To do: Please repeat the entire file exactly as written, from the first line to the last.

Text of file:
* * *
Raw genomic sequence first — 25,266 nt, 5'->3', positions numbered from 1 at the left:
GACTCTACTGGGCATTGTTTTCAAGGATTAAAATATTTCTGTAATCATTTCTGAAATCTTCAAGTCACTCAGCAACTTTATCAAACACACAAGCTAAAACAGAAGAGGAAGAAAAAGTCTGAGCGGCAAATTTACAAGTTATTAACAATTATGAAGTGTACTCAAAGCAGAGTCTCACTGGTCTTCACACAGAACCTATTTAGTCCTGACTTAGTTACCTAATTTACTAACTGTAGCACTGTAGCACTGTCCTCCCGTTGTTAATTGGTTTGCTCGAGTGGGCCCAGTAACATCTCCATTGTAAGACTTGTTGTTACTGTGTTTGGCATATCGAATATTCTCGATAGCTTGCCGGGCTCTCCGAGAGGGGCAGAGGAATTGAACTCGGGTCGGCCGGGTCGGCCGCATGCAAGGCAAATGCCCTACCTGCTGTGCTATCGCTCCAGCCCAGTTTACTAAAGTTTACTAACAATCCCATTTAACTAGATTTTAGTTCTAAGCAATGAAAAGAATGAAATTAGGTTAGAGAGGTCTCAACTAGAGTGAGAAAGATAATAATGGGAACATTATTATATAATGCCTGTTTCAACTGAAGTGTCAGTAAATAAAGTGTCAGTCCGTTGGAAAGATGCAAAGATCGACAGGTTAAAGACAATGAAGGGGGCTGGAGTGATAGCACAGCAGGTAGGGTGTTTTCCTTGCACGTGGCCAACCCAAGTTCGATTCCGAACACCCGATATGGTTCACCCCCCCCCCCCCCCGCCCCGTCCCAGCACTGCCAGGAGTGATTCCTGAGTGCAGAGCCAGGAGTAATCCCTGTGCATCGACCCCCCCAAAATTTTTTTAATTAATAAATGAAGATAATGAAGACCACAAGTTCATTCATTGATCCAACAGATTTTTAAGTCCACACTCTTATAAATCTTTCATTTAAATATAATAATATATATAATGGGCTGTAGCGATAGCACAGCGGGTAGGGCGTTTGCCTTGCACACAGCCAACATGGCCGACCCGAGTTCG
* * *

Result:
Raw genomic sequence first — 25,266 nt, 5'->3', positions numbered from 1 at the left:
GACTCTACTGGGCATTGTTTTCAAGGATTAAAATATTTCTGTAATCATTTCTGAAATCTTCAAGTCACTCAGCAACTTTATCAAACACACAAGCTAAAACAGAAGAGGAAGAAAAAGTCTGAGCGGCAAATTTACAAGTTATTAACAATTATGAAGTGTACTCAAAGCAGAGTCTCACTGGTCTTCACACAGAACCTATTTAGTCCTGACTTAGTTACCTAATTTACTAACTGTAGCACTGTAGCACTGTCCTCCCGTTGTTAATTGGTTTGCTCGAGTGGGCCCAGTAACATCTCCATTGTAAGACTTGTTGTTACTGTGTTTGGCATATCGAATATTCTCGATAGCTTGCCGGGCTCTCCGAGAGGGGCAGAGGAATTGAACTCGGGTCGGCCGGGTCGGCCGCATGCAAGGCAAATGCCCTACCTGCTGTGCTATCGCTCCAGCCCAGTTTACTAAAGTTTACTAACAATCCCATTTAACTAGATTTTAGTTCTAAGCAATGAAAAGAATGAAATTAGGTTAGAGAGGTCTCAACTAGAGTGAGAAAGATAATAATGGGAACATTATTATATAATGCCTGTTTCAACTGAAGTGTCAGTAAATAAAGTGTCAGTCCGTTGGAAAGATGCAAAGATCGACAGGTTAAAGACAATGAAGGGGGCTGGAGTGATAGCACAGCAGGTAGGGTGTTTTCCTTGCACGTGGCCAACCCAAGTTCGATTCCGAACACCCGATATGGTTCACCCCCCCCCCCCCCCGCCCCGTCCCAGCACTGCCAGGAGTGATTCCTGAGTGCAGAGCCAGGAGTAATCCCTGTGCATCGACCCCCCCAAAATTTTTTTAATTAATAAATGAAGATAATGAAGACCACAAGTTCATTCATTGATCCAACAGATTTTTAAGTCCACACTCTTATAAATCTTTCATTTAAATATAATAATATATATAATGGGCTGTAGCGATAGCACAGCGGGTAGGGCGTTTGCCTTGCACACAGCCAACATGGCCGACCCGAGTTCG